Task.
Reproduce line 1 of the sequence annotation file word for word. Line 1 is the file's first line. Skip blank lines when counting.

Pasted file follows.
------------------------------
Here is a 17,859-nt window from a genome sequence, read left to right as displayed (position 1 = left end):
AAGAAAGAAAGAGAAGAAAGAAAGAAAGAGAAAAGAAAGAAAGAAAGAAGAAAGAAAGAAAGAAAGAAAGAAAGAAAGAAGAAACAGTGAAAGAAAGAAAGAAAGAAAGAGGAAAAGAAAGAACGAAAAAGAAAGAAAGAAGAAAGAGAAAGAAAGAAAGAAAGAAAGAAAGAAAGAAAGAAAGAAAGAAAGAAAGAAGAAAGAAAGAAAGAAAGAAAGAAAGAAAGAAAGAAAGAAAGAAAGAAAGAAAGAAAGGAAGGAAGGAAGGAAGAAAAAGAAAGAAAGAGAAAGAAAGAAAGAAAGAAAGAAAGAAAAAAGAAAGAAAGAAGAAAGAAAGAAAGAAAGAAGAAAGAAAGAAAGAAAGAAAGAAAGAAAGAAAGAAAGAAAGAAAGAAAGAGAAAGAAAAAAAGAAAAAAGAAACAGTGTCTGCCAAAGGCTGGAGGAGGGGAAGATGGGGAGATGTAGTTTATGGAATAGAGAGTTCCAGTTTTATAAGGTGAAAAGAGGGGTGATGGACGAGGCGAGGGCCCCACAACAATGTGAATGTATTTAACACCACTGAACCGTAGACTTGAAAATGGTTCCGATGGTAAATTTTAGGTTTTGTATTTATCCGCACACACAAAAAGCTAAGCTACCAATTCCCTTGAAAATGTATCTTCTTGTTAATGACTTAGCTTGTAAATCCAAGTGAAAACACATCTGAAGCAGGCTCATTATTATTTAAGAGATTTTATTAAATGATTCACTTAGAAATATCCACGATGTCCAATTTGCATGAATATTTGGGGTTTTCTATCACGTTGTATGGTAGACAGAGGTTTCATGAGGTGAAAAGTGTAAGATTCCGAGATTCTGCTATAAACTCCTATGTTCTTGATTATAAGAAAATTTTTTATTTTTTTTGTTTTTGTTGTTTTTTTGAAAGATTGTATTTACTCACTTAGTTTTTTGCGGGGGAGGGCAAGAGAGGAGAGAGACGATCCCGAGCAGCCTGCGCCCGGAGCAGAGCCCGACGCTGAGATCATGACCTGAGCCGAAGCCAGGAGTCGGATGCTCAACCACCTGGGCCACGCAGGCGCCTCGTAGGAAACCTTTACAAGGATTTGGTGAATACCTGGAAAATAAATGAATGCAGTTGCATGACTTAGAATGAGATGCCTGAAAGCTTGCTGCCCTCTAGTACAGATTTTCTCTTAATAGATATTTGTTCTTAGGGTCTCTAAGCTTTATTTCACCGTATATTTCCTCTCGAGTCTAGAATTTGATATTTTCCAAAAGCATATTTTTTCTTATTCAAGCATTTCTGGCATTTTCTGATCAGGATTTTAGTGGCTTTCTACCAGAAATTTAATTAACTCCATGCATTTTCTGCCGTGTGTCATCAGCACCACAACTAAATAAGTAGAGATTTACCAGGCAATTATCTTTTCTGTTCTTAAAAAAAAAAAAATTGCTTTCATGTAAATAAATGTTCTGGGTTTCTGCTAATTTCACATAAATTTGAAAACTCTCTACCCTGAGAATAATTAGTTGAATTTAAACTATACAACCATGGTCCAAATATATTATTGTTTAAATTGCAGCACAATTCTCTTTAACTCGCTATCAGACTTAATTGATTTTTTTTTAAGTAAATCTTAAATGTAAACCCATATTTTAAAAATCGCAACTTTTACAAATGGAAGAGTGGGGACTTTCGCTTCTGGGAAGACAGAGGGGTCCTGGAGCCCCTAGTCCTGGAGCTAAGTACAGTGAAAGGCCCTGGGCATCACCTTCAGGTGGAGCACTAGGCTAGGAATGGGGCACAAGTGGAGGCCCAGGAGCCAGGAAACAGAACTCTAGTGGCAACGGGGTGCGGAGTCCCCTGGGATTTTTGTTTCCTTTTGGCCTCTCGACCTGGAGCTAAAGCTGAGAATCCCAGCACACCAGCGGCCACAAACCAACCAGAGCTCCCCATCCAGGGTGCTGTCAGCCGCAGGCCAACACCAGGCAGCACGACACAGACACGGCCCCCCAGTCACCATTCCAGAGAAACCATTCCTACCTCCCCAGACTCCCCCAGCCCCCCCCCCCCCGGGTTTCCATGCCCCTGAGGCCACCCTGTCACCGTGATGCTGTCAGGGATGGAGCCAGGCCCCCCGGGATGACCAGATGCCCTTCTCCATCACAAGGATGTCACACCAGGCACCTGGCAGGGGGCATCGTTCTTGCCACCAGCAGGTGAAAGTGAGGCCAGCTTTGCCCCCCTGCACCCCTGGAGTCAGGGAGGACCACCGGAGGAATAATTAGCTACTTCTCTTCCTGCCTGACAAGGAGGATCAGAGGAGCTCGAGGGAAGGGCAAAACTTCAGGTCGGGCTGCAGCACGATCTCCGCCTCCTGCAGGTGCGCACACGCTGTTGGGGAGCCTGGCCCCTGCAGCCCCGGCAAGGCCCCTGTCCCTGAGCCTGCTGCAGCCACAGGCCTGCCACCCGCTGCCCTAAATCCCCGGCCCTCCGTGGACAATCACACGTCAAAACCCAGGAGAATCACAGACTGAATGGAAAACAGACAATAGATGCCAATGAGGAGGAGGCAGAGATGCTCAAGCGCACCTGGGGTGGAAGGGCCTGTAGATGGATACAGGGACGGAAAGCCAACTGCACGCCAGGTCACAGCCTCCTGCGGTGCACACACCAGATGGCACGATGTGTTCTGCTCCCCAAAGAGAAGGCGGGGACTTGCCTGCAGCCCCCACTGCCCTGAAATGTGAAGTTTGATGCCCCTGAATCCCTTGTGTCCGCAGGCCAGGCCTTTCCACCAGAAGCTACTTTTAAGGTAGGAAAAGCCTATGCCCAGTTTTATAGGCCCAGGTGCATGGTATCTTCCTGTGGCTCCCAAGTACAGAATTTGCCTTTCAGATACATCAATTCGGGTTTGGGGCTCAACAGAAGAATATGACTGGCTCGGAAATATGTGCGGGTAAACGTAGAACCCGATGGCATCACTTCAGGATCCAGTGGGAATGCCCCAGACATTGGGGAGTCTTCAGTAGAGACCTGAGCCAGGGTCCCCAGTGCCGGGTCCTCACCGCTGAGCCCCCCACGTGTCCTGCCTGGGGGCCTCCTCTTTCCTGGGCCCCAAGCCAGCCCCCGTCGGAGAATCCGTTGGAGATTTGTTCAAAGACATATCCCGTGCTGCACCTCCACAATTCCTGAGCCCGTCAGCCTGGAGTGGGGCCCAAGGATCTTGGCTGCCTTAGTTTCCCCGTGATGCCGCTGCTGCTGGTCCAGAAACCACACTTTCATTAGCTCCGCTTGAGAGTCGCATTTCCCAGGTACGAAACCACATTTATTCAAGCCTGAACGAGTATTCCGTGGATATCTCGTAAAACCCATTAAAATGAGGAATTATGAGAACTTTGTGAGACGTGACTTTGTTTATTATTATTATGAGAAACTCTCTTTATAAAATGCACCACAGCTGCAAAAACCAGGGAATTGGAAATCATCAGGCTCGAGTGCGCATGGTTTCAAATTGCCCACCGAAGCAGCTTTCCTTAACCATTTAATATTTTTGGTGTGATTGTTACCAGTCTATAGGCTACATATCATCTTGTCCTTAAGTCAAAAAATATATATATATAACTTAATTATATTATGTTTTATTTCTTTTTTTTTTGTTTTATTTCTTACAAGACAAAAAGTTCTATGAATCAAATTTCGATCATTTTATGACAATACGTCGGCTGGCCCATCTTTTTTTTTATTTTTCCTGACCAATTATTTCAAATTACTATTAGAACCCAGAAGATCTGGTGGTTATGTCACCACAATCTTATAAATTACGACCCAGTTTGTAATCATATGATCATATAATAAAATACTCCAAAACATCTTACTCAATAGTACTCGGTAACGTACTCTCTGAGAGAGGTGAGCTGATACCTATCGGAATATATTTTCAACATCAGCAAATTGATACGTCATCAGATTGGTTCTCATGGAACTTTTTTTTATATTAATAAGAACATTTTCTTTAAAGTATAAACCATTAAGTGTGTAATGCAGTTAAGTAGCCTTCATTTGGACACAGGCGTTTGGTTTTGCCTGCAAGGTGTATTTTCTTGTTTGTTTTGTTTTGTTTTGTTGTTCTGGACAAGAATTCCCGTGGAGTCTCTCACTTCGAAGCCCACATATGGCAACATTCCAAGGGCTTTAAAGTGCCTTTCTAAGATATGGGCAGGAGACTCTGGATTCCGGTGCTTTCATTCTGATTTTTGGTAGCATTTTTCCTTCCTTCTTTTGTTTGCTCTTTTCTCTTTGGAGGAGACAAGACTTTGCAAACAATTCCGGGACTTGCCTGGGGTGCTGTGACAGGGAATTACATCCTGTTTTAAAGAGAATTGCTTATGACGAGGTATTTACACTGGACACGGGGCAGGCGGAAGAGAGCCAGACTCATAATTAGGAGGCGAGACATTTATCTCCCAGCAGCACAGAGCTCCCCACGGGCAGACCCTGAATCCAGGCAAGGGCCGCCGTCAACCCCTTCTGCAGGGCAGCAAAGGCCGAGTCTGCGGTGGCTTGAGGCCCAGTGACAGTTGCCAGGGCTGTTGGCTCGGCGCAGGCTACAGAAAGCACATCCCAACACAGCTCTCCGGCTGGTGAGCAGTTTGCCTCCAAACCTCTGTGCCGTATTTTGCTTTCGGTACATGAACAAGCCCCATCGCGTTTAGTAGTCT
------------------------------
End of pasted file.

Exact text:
Here is a 17,859-nt window from a genome sequence, read left to right as displayed (position 1 = left end):